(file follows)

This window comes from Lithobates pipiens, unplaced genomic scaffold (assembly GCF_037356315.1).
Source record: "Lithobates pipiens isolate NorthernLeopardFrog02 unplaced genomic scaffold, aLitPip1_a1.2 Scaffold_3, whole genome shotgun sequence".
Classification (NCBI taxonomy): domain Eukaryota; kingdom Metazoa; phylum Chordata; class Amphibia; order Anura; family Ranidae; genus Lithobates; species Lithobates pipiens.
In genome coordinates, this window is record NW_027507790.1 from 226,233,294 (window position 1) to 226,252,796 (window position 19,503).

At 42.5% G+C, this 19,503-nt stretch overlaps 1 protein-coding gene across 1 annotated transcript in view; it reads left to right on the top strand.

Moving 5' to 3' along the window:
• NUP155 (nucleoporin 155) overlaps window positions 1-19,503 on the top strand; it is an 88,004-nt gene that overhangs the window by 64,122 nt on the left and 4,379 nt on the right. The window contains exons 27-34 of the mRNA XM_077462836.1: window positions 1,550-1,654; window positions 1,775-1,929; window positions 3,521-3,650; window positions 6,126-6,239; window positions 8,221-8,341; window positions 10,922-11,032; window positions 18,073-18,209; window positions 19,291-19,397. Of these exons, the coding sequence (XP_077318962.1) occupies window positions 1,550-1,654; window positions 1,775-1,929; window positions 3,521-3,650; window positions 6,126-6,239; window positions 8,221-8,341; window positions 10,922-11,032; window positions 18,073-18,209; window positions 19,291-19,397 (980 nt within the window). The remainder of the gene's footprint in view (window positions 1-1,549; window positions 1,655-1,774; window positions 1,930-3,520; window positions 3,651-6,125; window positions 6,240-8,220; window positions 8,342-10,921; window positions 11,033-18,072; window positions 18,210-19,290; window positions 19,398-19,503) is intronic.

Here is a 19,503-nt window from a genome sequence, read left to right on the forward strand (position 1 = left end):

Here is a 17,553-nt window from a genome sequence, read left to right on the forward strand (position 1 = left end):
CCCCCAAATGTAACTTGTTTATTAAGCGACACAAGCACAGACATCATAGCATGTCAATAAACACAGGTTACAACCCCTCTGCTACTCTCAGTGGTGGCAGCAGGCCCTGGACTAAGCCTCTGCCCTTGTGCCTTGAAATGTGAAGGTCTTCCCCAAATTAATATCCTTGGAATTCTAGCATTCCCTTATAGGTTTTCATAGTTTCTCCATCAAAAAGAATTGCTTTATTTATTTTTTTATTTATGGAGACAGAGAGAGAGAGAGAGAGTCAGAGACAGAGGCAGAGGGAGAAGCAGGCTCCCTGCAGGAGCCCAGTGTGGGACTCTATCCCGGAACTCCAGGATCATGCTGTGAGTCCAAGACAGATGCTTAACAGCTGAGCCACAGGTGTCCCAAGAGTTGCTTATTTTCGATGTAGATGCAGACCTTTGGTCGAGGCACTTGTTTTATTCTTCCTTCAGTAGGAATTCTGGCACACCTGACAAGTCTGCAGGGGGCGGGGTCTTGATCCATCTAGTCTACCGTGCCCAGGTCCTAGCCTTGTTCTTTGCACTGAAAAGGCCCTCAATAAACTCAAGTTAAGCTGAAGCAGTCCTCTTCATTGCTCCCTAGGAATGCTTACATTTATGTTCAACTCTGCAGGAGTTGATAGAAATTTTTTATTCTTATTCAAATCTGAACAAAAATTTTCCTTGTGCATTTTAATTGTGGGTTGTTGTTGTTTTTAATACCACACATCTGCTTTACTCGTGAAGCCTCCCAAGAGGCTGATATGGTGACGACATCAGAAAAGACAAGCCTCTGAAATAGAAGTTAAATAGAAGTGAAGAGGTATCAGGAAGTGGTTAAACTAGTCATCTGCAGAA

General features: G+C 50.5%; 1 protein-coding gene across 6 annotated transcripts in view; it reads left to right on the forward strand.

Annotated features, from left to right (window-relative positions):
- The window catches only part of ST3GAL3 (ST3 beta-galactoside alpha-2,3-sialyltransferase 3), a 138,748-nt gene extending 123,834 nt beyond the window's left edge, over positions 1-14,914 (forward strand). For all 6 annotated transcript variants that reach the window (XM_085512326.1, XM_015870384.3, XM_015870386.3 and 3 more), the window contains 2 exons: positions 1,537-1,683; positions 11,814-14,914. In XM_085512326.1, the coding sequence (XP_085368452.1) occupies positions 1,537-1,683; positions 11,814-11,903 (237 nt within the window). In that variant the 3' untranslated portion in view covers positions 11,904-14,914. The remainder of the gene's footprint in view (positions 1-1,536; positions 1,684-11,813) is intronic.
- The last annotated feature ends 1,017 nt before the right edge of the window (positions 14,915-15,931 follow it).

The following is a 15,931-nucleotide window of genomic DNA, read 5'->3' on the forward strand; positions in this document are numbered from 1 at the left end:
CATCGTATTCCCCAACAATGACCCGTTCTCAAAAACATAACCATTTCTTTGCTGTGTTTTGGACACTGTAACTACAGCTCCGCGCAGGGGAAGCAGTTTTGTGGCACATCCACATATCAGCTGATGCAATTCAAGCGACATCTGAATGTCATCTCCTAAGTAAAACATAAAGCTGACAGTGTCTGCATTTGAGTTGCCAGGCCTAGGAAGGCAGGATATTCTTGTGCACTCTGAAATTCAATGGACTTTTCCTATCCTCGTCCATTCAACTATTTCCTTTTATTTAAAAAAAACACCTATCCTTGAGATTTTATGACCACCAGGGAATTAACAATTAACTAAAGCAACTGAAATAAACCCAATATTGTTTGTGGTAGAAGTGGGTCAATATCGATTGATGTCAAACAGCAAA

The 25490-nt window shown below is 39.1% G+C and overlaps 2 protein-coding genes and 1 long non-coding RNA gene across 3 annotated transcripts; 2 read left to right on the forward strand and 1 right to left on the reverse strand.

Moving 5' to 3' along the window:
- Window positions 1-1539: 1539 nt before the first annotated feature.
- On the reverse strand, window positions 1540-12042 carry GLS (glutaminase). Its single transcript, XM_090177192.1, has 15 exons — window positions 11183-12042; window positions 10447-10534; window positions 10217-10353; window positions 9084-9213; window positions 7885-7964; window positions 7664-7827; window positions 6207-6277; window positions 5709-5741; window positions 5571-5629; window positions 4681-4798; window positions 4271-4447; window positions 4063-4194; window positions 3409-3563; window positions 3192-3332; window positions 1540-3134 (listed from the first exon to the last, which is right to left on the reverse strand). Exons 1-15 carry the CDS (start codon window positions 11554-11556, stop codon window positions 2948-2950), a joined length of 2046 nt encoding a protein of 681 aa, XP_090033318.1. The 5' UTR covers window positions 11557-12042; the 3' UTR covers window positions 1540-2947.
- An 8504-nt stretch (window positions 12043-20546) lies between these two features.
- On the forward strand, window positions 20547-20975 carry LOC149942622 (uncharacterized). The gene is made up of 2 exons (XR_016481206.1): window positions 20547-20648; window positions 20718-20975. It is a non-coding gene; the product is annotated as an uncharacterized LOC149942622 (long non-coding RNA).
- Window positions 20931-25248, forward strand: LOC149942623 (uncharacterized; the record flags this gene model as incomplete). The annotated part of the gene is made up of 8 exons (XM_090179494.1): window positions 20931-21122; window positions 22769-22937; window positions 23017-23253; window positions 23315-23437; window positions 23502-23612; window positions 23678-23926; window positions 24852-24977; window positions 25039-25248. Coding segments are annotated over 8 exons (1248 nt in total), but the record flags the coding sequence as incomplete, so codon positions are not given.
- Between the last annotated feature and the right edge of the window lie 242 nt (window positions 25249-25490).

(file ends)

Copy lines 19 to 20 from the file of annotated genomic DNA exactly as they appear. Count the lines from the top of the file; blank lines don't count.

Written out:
- Window positions 1-1539: 1539 nt before the first annotated feature.
- On the reverse strand, window positions 1540-12042 carry GLS (glutaminase). Its single transcript, XM_090177192.1, has 15 exons — window positions 11183-12042; window positions 10447-10534; window positions 10217-10353; window positions 9084-9213; window positions 7885-7964; window positions 7664-7827; window positions 6207-6277; window positions 5709-5741; window positions 5571-5629; window positions 4681-4798; window positions 4271-4447; window positions 4063-4194; window positions 3409-3563; window positions 3192-3332; window positions 1540-3134 (listed from the first exon to the last, which is right to left on the reverse strand). Exons 1-15 carry the CDS (start codon window positions 11554-11556, stop codon window positions 2948-2950), a joined length of 2046 nt encoding a protein of 681 aa, XP_090033318.1. The 5' UTR covers window positions 11557-12042; the 3' UTR covers window positions 1540-2947.